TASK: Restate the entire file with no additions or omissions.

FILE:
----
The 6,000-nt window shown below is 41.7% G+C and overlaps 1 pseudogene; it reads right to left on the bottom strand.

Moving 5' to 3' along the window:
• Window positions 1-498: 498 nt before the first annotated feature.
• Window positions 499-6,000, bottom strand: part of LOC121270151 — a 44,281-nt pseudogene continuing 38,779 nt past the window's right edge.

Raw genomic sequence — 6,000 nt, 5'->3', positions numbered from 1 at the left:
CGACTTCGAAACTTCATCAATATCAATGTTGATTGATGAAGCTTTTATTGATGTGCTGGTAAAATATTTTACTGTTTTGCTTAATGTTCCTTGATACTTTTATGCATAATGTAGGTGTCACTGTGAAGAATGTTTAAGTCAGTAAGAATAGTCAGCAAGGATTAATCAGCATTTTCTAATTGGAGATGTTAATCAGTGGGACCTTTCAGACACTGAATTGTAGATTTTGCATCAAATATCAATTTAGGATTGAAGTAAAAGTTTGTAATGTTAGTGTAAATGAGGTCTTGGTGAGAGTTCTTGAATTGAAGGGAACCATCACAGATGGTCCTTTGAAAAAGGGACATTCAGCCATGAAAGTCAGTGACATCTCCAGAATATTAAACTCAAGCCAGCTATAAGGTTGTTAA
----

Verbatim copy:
The 6,000-nt window shown below is 41.7% G+C and overlaps 1 pseudogene; it reads right to left on the bottom strand.

Moving 5' to 3' along the window:
• Window positions 1-498: 498 nt before the first annotated feature.
• Window positions 499-6,000, bottom strand: part of LOC121270151 — a 44,281-nt pseudogene continuing 38,779 nt past the window's right edge.

Raw genomic sequence — 6,000 nt, 5'->3', positions numbered from 1 at the left:
CGACTTCGAAACTTCATCAATATCAATGTTGATTGATGAAGCTTTTATTGATGTGCTGGTAAAATATTTTACTGTTTTGCTTAATGTTCCTTGATACTTTTATGCATAATGTAGGTGTCACTGTGAAGAATGTTTAAGTCAGTAAGAATAGTCAGCAAGGATTAATCAGCATTTTCTAATTGGAGATGTTAATCAGTGGGACCTTTCAGACACTGAATTGTAGATTTTGCATCAAATATCAATTTAGGATTGAAGTAAAAGTTTGTAATGTTAGTGTAAATGAGGTCTTGGTGAGAGTTCTTGAATTGAAGGGAACCATCACAGATGGTCCTTTGAAAAAGGGACATTCAGCCATGAAAGTCAGTGACATCTCCAGAATATTAAACTCAAGCCAGCTATAAGGTTGTTAA